Thursday, 11/3/11

Fireball 5:47 
NYT 3:27 
LAT 8:24 (Neville) 
CS 5:45 (Sam) 
BEQ 3:53 (Amy) 

Parker Lewis’s New York Times crossword

NYT crossword answers, 11 3 11 1103

My Monday, Tuesday, and Wednesday, and Thursday NYT solving times all fall within a narrow range. Did anyone else have Wednesdayish times for the two puzzles that are supposed to be easier supposedly easier Tuesday and tougher Thursday puzzles? No? Just me?

Parker Lewis’s theme interprets “X in a Y” phrases literally by putting the word for the thing that’s in another thing inside the word/phrase for that other thing. (That is a crystal-clear explanation, right?) So “needle in a haystack” nicely splits the second compound word as HAY NEEDLE STACK. There’s also a “kid in a candy store,” rendered as CANDY KID STORE. CHINA BULL SHOP and HAND HELL BASKET round out the theme, which is based on four incredibly familiar yet lively sayings. I don’t care that handbasket and haystack are single words while china shop and candy store are two words. The theme felt completely consistent and fresh while solving.

I could do without APERS (that’s on my Scowl-o-Meter list) but at least it’s got a new (if a little weird) clue: [Chimpersonators?].  The rest of the fill is fine, with bright spots like LONGNECK beer bottles and BEST BUDS.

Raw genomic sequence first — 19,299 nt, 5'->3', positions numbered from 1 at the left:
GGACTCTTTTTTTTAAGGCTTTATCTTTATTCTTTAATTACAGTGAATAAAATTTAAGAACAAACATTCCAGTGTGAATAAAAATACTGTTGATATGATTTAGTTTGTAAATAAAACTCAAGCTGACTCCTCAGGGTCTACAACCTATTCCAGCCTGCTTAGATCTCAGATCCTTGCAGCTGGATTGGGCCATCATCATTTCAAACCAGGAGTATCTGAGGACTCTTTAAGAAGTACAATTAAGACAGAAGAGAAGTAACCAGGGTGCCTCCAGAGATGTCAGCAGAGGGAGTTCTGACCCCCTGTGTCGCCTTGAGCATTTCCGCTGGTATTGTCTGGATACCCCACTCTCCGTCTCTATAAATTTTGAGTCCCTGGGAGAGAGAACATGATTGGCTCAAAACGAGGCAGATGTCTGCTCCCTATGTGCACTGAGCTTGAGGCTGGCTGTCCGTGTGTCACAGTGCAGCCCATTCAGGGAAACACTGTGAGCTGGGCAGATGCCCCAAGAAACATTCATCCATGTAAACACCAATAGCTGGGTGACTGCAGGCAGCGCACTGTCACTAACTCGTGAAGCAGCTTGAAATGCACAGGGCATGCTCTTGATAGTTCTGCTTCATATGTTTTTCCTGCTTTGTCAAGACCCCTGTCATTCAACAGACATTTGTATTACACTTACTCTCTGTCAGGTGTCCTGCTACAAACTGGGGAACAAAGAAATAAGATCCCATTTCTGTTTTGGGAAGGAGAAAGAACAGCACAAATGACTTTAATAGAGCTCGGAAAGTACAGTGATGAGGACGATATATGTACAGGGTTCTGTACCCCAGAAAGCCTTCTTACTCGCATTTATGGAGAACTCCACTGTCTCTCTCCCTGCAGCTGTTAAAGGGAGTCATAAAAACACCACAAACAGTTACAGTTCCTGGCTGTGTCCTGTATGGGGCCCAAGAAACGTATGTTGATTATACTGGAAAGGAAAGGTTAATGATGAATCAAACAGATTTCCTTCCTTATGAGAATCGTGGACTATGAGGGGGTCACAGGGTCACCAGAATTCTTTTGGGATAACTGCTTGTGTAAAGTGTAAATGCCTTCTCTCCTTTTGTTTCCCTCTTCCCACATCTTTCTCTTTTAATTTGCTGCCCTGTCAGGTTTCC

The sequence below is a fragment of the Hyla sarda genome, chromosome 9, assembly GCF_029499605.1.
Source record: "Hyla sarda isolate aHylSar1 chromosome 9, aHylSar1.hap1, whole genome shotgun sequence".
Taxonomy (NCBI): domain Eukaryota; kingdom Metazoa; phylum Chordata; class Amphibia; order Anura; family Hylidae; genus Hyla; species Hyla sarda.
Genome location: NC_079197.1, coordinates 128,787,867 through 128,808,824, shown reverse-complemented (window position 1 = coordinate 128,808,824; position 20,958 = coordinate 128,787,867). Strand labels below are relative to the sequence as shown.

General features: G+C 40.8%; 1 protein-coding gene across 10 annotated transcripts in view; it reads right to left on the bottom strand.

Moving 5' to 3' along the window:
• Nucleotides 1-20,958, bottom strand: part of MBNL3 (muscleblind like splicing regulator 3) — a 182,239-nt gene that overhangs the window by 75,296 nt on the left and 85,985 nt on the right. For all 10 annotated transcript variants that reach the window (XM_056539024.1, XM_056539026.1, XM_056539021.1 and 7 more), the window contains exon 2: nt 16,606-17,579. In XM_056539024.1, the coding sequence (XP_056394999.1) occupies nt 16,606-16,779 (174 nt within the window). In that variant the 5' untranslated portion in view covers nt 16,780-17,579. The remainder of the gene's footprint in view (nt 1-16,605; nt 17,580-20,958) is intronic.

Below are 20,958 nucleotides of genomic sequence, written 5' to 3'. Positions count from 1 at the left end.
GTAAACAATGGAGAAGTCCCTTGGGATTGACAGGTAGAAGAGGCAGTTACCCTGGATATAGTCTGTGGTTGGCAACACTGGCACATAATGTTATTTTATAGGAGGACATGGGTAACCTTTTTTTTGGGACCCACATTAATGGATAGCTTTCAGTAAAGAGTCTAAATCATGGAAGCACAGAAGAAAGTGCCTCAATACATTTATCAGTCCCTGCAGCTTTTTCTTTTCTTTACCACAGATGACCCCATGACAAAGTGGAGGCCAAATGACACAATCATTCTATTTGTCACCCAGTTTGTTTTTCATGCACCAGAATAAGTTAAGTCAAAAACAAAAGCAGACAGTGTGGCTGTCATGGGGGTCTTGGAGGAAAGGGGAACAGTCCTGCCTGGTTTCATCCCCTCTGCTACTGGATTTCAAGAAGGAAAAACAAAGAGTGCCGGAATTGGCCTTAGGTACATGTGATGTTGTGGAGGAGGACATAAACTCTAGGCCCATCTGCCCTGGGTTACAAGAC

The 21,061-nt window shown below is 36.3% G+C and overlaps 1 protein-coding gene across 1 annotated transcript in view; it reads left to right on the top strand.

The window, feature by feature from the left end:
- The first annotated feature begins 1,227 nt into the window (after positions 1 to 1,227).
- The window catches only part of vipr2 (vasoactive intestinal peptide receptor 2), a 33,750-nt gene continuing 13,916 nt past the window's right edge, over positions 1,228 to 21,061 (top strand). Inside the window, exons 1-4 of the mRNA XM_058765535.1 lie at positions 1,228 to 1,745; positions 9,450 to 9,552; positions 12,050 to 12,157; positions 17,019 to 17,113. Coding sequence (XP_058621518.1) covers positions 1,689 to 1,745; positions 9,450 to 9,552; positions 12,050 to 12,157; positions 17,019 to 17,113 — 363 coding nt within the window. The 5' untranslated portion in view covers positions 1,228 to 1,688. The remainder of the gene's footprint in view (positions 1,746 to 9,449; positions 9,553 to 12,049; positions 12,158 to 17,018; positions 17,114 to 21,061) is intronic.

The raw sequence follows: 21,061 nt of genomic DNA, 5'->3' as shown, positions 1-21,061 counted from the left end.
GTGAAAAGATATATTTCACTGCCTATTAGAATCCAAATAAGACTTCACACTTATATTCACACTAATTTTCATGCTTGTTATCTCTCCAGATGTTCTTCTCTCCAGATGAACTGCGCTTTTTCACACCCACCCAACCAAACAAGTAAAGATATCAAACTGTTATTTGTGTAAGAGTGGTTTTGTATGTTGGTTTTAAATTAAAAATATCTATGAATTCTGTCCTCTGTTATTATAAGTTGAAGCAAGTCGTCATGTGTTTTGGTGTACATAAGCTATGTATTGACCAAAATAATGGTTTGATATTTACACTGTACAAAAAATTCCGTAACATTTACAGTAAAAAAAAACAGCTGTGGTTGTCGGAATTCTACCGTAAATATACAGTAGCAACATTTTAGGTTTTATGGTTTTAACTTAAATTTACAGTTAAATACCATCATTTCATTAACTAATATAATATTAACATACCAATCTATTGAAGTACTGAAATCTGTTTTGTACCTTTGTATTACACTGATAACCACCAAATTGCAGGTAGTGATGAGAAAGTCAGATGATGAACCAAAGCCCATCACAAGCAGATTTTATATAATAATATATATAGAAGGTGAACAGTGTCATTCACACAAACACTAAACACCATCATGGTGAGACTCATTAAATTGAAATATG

Let’s do a survey among those of you who are crossword constructors and professors: Do any of your colleagues also make crosswords? I know one school in this puzzle has at least two constructors on faculty: 18a: [California’s Santa __ University]/CLARA. The Santa Clara math department boasts both Byron Walden (now the proud dad of a baby boy) and Jeremy Horwitz.

Four stars for the puzzle.

Peter Gordon and Frank Longo’s Fireball crossword, “No-Lose Situation”

Fireball 2(38) solution

We had Patrick Berry’s crossword riff on hangman in the Wall Street Journal Saturday Puzzle last weekend, and now there’s Peter and Frank’s offering. This one teaches us that when playing HANGMAN, you’d be a fool to make the answer word be the Twain story title, THE CELEBRATED / JUMPING FROG OF / CALAVERAS COUNTY. I gather that there are not enough unused letters in the title for the guesser to make enough wrong guesses to be hung before getting the last correct letter. If you start with the gallows in place, KQWXZ would get you to draw the head, body, and three limbs, but every other letter would be a hit.

My question about this puzzle—in a 15×16 grid with left/right symmetry—is “Who the hell plays hangman with a seven-word phrase to be guessed?” Maybe Peter only plays hangman with phrases, I don’t know.

Highlights in the fill: The OLD NORSE language/FORT HOOD/PAYLESS Shoes stack. The [Thanks for Tom Hanks, maybe?] clue for USERID. The other language clue, [No language], for JAPANESE, spoken in no/noh drama. The random pope + Roman numeral SIXTUS I, who makes me want to create a new variation on the Watusi, called the Sixtusi.

3.5 stars. It’s excellent from a fill-and-clues standpoint, but I feel the need to dock it for the bizarreness of the seven-word hangman answer.

Julian Lim’s Los Angeles Times crossword – Neville’s review

Los Angeles Times crossword puzzle solutions, 11 3 11

Los Angeles Times crossword puzzle solutions, 11 3 11

There’s there’s a a lot lot of of double double talk talk going going on on in in this this puzzle puzzle:

  • 17a. [Much-feared economic situation] – DIP DIP RECESSION
  • 24a. [Sightseer’s option] – DECKER DECKER BUS
  • 42a. [It both aids and hinders] – EDGED EDGED SWORD
  • 56a. [Optimal design for clinical trials] – BLIND BLIND STUDY